Congress ColumnCurrently Open
- Address: Place du Congrès, 1000 Bruxelles, Belgium, Brussels
- Timings: 24-hrs Details
- Ticket Price: Free
- Time Required: 00:15 Mins
- Tags: Landmark, Historical Site, Monument, Statue, Square, Family And Kids
Congress Column - Review
Inspired by Tranjan’s Column in Rome, statesman Charles Rogier commissioned this 47 metre high column and statue of King Leopold I. The purpose was to commemorate the the creation of the Constitution by the National Congress in 1831. The statues at the column’s base are of three dignitaries, representing the four freedoms guaranteed by the Belgian constitution:
- Liberty of Union by Charles Fraikin
- Liberty of Worship by Eugène Simonis
- Liberty of the Press and the Liberty of Education both by Joseph Geefs
- Liberty of the Press'
At the foot of the column is the Belgian Tomb of the Unknown Soldier, commemorating the Belgian casualties of World War I.
How To reach Congress Column by Public Transport
- IC, ICT, P, S1, S2, S3, S6, S8, S10 stop Gare de Bruxelles-Congrès
- Subway 1, 5 stop Gare Centrale
- Buses 29, 66, 71, 86, N04, N05, N06, N08, N09, N10, N11, N12, N13, N16, N18 stop Arenberg
- Tram 92, 93; Bus N04 stop Congres
- Subway 2, 6 stop Madou
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Congress Column Trips
23 Views5 Days 4 Nights5 Day Trip to Ghent, Brussels, Bruges from BucharestBy: Amanda DenoCity: Brussels, Ghent, Bruges
Congress Column, Brussels Reviews
Place very nearby to royal palace ...It gives u balcony kind of view of a city wid breeze of fresh air..Can enjoy sun set too :)
Congress Column and Monument to the Unknown Soldier Situated right in the centre of the eponymous square, Congress Column is considered to be the most important commemorative monument in Belgium. It commemorates the holding of the first National Congress in 1830. 47 m high, it was built according to a design by Joseph Poelaert and inaugurated in 1859. It was only after the First World War that the Unknown Soldier was interred at its base. Two imposing bronze lions stand guard on either side of the flame which is relit every 11 November. Each of the four faces of the pedestal are adorned with a trophy bearing the initials of Leopold I. Sculpted by Louis Mélot, they feature the Arts, Science, Industry and Agriculture. The dates inscribed on them refer to major events in Belgium’s independence: September 1830 for the fight for independence; 10 November 1830 for the setting up of Congress, 7 February 1831 for the vote on the constitution and 21 July 1831 for the swearing in of Leopold I. Four female figures seated at the corners symbolise the fundamental freedoms (Religion, Association, Education and the Press). Encircled by three finely crafted rings, the lower part of the column is decorated with an allegorical relief of nine provinces surrounding the genius of the Nation, each topped with its respective coat of arms. A statue of Leopold I, designed by Guillaume Geefs, stands atop the upper dome of the column which is, at its summit, decorated with an elegant, finely wrought iron railing.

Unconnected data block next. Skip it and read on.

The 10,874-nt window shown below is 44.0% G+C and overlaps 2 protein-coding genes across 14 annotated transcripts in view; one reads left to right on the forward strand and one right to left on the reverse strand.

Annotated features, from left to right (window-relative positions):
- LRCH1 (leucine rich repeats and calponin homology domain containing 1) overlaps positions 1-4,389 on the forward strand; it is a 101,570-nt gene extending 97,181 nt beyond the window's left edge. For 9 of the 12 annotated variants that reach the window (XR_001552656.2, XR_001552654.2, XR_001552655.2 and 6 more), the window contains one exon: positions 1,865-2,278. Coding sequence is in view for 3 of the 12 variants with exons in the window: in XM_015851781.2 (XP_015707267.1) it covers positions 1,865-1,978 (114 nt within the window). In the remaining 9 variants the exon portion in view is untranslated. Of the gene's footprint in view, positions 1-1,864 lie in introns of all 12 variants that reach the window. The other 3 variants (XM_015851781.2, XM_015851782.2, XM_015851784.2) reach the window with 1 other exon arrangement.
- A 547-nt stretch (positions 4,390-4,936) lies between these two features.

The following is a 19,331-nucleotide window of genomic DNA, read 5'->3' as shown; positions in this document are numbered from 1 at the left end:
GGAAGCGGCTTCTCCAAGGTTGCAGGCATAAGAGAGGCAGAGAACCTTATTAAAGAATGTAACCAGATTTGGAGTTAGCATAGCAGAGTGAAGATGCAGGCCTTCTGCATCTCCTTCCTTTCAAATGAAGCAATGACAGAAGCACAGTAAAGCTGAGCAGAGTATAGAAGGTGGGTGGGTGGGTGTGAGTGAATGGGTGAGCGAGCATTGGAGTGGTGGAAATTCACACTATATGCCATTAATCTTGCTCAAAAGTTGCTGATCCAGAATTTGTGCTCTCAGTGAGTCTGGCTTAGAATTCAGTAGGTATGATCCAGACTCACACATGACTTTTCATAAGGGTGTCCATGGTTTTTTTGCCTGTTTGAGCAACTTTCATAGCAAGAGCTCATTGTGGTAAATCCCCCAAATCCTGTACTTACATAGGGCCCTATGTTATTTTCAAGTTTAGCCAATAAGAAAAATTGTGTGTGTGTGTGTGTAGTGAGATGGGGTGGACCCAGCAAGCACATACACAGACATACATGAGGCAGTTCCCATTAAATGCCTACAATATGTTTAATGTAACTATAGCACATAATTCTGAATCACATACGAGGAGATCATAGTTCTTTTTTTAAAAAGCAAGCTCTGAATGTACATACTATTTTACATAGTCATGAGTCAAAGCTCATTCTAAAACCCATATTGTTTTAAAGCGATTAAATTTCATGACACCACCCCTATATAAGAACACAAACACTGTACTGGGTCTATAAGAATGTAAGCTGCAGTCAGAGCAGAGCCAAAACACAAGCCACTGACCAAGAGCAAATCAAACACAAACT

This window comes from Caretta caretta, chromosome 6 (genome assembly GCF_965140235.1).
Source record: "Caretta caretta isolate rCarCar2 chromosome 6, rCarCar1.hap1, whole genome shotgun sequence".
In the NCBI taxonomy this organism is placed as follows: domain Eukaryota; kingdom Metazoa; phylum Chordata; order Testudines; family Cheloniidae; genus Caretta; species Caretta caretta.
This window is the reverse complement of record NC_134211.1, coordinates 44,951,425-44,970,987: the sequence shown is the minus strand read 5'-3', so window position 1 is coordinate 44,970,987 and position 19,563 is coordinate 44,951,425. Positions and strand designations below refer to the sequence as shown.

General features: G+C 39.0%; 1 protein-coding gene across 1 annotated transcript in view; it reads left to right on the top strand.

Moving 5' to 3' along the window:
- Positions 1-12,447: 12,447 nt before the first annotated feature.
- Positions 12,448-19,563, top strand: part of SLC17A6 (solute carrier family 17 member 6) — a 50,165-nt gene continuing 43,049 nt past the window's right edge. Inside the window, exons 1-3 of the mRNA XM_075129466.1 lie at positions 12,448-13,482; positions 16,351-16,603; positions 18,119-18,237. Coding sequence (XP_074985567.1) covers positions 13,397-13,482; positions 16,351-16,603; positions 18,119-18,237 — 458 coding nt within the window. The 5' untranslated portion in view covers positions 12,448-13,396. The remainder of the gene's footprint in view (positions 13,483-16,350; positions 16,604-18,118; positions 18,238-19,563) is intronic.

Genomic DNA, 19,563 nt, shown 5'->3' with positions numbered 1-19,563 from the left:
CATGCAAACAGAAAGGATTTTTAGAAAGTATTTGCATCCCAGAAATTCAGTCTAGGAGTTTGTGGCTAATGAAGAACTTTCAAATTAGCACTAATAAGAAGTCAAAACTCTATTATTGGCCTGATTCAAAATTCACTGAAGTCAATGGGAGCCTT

The monument is extremely beautiful and impressive, although there is no information in English about it whatsoever. It's a shame, I was very curious to inform myself about the purpose of those majestic lions and the ever burning flame.
Great place to visit and see the recognition and remembrance for lives lost
I really liked the status there